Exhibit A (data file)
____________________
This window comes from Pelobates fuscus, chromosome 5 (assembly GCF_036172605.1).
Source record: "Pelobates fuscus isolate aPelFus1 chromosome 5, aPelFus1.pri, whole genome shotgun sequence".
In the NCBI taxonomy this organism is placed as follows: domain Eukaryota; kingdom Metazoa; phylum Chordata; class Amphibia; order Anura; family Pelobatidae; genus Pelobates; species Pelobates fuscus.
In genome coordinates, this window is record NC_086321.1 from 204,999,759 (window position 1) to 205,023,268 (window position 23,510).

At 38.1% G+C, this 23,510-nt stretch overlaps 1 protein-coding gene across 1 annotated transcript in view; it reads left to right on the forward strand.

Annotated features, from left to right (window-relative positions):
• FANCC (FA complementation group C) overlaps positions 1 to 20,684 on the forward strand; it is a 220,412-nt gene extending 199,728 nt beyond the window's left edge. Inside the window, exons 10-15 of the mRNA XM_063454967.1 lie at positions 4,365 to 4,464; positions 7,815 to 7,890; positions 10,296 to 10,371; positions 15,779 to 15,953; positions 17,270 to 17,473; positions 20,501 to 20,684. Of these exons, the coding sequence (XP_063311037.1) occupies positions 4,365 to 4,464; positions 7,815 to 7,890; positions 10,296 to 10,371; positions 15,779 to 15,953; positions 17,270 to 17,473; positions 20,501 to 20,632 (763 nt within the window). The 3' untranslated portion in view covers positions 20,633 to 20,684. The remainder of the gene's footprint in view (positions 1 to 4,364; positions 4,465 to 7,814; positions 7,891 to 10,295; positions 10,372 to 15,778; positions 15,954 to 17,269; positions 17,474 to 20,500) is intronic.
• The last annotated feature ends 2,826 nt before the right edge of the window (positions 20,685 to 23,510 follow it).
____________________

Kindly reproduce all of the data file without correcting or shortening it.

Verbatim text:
This window comes from Pelobates fuscus, chromosome 5 (assembly GCF_036172605.1).
Source record: "Pelobates fuscus isolate aPelFus1 chromosome 5, aPelFus1.pri, whole genome shotgun sequence".
In the NCBI taxonomy this organism is placed as follows: domain Eukaryota; kingdom Metazoa; phylum Chordata; class Amphibia; order Anura; family Pelobatidae; genus Pelobates; species Pelobates fuscus.
In genome coordinates, this window is record NC_086321.1 from 204,999,759 (window position 1) to 205,023,268 (window position 23,510).

At 38.1% G+C, this 23,510-nt stretch overlaps 1 protein-coding gene across 1 annotated transcript in view; it reads left to right on the forward strand.

Annotated features, from left to right (window-relative positions):
• FANCC (FA complementation group C) overlaps positions 1 to 20,684 on the forward strand; it is a 220,412-nt gene extending 199,728 nt beyond the window's left edge. Inside the window, exons 10-15 of the mRNA XM_063454967.1 lie at positions 4,365 to 4,464; positions 7,815 to 7,890; positions 10,296 to 10,371; positions 15,779 to 15,953; positions 17,270 to 17,473; positions 20,501 to 20,684. Of these exons, the coding sequence (XP_063311037.1) occupies positions 4,365 to 4,464; positions 7,815 to 7,890; positions 10,296 to 10,371; positions 15,779 to 15,953; positions 17,270 to 17,473; positions 20,501 to 20,632 (763 nt within the window). The 3' untranslated portion in view covers positions 20,633 to 20,684. The remainder of the gene's footprint in view (positions 1 to 4,364; positions 4,465 to 7,814; positions 7,891 to 10,295; positions 10,372 to 15,778; positions 15,954 to 17,269; positions 17,474 to 20,500) is intronic.
• The last annotated feature ends 2,826 nt before the right edge of the window (positions 20,685 to 23,510 follow it).